Conduit – Drowning World

Of all the extreme music subgenres I’ve been tasked with defending to unimpressed friends and family members, crafting a convincing argument for the qualities of noise has by far been my toughest endeavor. Whereas ambient and drone have alluring, relaxing qualities that some outside listeners can appreciate, noise often just sounds like…well, you can probably take a guess. Personally, I think the argument that people need to “get” certain music to appreciate it is usually a pretentious cop-out instead of facing the admitted bizarreness of fringe. What I will say is that, more than perhaps any genre, noise struggles with simply not having the sonic qualities that most listeners seek out, even among those who enjoy more adventurous styles. Of course, this is exacerbated by the fact that virtually no “gateway” noise music exists, or at least not in the same introductory sense of beginner albums in other genres. One minute these listeners are enjoying music with at least a semblance of rhythm and song structure, and the next, they’re being thrust into a chaotic hellscape courtesy of Merzbow or the like.

There may not be a perfect solution for this issue, but from the first time I heard Totem, I knew White Suns would be my go-to gateway band for anyone who enjoyed experimental rock and had a curiosity for the world of noise. The way the band found a shockingly perfect balance between the “noise” and “rock” in noise rock on Totem (as well as earlier albums Sinews and Waking in the Reservoir) which offers a fantastic entry point for noise’s larger body of work. This background is precisely why Conduit caught my attention, as the “hardcore noise hydra” includes members of White Suns as well as Twin Stumps, Pop. 1280 and Squad Car. Their new album Drowning Worlds is arguably a more accessible launching pad for the core tenets of noise, though this claim shouldn’t be mistaken for a diminished sense of fearlessness or straight-up abrasion. Drowning World places more emphasis on the “rock” end of the noise rock equation while still retaining everything that makes noise such a tantalizing genre for us auditory masochists.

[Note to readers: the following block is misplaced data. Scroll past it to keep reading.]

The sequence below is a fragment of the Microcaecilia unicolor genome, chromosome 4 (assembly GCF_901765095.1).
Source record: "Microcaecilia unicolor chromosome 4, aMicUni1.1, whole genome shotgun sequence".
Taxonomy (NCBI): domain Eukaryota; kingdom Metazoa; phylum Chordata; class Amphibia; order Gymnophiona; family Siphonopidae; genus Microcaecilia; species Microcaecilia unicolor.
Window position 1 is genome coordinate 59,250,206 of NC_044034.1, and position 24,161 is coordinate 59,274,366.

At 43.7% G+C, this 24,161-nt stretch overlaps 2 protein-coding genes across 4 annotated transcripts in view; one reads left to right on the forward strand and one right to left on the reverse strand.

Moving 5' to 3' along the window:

At a lean 10 tracks and 34 minutes, Drowning World unleashes its unbridled assault in a deliberate fashion. There are, of course, shades of White Suns and the aforementioned bands throughout, with a raucous approach to noise rock with an emphasis on distortion and harsh, almost industrial components. Yet, there’s a fiery punk spirit that courses through the members’ veins, as if they listened solely to Black Flag and Big Black albums before stepping into the studio. There’s no shortage of forboding passages and noise-laden riffs, as well a general vibe that the guitars could erupt in smoke and fire at any moment. But at its core, Drowning World is a mid-paced, hardcore punk album that’s channeling as much influence from noise and noise rock as possible without losing its quasi-accessible edge. This may not be music for the faint of heart, but for those with a craving for what music’s rotten underbelly has to offer, Conduit will exacerbate that thirst in the best way possible.